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Memphians, the time is always right to do what is right

by Pearl Eva Walker — 

Energy is a basic necessity of daily life, whether we are flipping on a switch or plugging into a socket. While we as customers can’t shop around for who we buy energy from, Memphis’ power company, Memphis Light, Gas & Water (MLGW), is now deciding whether or not it will find a new energy provider, which could save Memphis hundreds of millions of dollars every year. This switch could lead to a better life for all Memphians and could help our community recover from the extraordinarily hard times brought about by the COVID-19 crisis.

Pearl Eva Walker (Courtesy photo)

I work with the Memphis Has the Power Campaign – a campaign to ensure Memphians have affordable, equitable, and clean energy to power their lives and be successful. Together, with community organizations and leaders, we are working to achieve energy justice and create a cleaner, more prosperous Memphis.

My time as an energy equity advocate has shown me how energy is tied to so many areas of our lives, like public health and transportation. After witnessing Memphis communities, especially Black and Brown, struggle with unaffordable energy, high electric bills, coal ash pollution, and lack of access to safe and affordable clean energy options like solar, I have worked to mobilize concerned citizens and to elevate their awareness, understanding, and conversation around the dangers of climate change and the importance of clean energy.

My advocacy provided me with the opportunity to be a part of Memphis’ first Energy Justice Conference, hosted by Southern Alliance for Clean Energy (SACE) in 2017. In 2018, I addressed the Tennessee Valley Authority (TVA) Board regarding a fixed fee hike in Muscle Shoals, Alabama. I also traveled to Atlanta that year for the Just Energy Summit at Morehouse College sponsored by the Partnership for Southern Equity and in 2019, I attended the Climate Strike at our nation’s capital.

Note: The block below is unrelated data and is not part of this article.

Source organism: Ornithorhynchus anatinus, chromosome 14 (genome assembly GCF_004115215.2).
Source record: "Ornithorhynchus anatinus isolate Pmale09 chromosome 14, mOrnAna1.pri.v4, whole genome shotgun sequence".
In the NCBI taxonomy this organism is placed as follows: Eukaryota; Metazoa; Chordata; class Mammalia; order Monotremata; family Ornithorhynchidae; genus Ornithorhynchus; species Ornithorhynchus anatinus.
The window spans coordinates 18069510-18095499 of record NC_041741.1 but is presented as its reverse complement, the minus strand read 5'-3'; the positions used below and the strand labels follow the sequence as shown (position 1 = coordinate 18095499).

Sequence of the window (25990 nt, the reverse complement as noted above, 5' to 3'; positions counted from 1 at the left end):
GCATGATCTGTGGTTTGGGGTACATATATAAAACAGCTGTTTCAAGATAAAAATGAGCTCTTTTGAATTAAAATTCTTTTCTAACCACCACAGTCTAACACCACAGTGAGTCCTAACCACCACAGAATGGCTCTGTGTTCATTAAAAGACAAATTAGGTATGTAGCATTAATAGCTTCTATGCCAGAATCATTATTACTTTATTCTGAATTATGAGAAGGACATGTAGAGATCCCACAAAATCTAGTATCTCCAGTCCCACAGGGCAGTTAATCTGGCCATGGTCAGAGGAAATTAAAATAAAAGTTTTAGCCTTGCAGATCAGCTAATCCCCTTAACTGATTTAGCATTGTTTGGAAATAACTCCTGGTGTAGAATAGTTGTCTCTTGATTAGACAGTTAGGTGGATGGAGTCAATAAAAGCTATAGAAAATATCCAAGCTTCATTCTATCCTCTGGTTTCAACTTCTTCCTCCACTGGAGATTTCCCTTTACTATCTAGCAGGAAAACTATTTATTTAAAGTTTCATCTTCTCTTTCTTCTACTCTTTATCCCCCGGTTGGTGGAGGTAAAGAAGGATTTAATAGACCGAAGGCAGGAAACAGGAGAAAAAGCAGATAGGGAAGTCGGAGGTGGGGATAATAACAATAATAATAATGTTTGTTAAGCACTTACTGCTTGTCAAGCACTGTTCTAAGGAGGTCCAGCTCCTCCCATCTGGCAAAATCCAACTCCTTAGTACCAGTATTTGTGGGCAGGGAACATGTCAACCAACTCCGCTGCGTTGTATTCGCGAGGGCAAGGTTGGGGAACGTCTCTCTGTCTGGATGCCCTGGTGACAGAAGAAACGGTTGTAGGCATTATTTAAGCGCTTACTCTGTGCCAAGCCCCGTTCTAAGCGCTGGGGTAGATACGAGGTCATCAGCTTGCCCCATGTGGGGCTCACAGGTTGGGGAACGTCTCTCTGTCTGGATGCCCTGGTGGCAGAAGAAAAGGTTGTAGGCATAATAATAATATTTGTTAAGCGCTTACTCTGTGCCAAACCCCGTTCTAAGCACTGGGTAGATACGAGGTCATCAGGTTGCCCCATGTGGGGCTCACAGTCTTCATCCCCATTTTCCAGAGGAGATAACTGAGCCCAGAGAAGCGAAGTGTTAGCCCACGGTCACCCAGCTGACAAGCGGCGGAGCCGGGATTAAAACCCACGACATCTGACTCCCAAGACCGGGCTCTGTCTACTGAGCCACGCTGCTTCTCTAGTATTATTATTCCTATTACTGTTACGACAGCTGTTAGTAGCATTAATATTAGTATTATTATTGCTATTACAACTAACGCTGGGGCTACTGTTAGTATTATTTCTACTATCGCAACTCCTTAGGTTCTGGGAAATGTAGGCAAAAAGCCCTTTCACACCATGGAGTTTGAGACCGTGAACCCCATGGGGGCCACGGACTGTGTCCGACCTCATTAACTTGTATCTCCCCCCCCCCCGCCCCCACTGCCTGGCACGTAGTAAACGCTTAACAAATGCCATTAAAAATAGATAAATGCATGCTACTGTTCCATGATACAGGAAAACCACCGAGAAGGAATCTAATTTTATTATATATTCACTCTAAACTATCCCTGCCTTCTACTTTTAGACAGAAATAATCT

My concerns and passion for helping my fellow Memphians and ensuring they have a just energy future led me to run for Memphis City Council in 2019. While on the campaign trail, I participated in the Energy Democracy Tour stop in Memphis. The event, hosted by Appalachian Voices, SACE, and others, provided opportunities for community members to learn more about MLGW, TVA, and how our energy system works.

Sadly, I was the only candidate present, and there were no elected officials in attendance. Yet now more than ever, Memphis’ elected officials must take action to help Memphians with their energy needs.

Supporters of Memphis Has the Power want Memphians to have affordable, equitable and clean energy to power their lives. (Courtesy photo)

Memphians suffer from one of the highest energy burdens in America. Energy burden is the percent of household income a household pays in energy costs. The national average is around 3 percent – yet in Memphis, many families with lower incomes pay upwards of 25 percent. In fact, Memphis has the most unaffordable energy of any major city in the nation. This poverty impedes Memphians daily and is exacerbated by volatility such as what we are experiencing today from COVID-19, which has rendered so many of us unable to work and feeling the most severe brunt of economic hardships.

Those of us who had already been paying high portions of our monthly income for energy even before the coronavirus swept through our city are especially vulnerable to hardships and uncertainties, and most in need of relief through action by our elected officials.

In recent months, MLGW has been examining the possibility of breaking free from its current energy supplier, TVA, who MLGW pays about a billion dollars per year to for energy, and getting less expensive energy from a new supplier. MLGW will be releasing a report on its findings later this month, however we already know from multiple previous studies that such a switch would save hundreds of millions of dollars per year for Memphis.

Herman Morris, former president of MLGW, recently said in a news story that TVA’s wholesale power costs are roughly 7.5-8 cents/kWh while an alternate supplier of energy would charge just 4-4.5 cents/ kWh. During these unprecedented times brought on by COVID-19, these savings could also help lessen the economic blow for all Memphians.

We can effect positive changes for Memphis by pressing decision-makers to take swift and aggressive action that will provide access to good-paying clean energy jobs and bring more affordable and cleaner energy to Memphis.

Memphians, please sign the petition urging our community leaders to do what is right for our city and help chart an equitable and clean energy future for all. Visit MemphisHasThePower.org and take action today.

“The time is always right to do what is right,” Dr. Martin Luther King, Jr.

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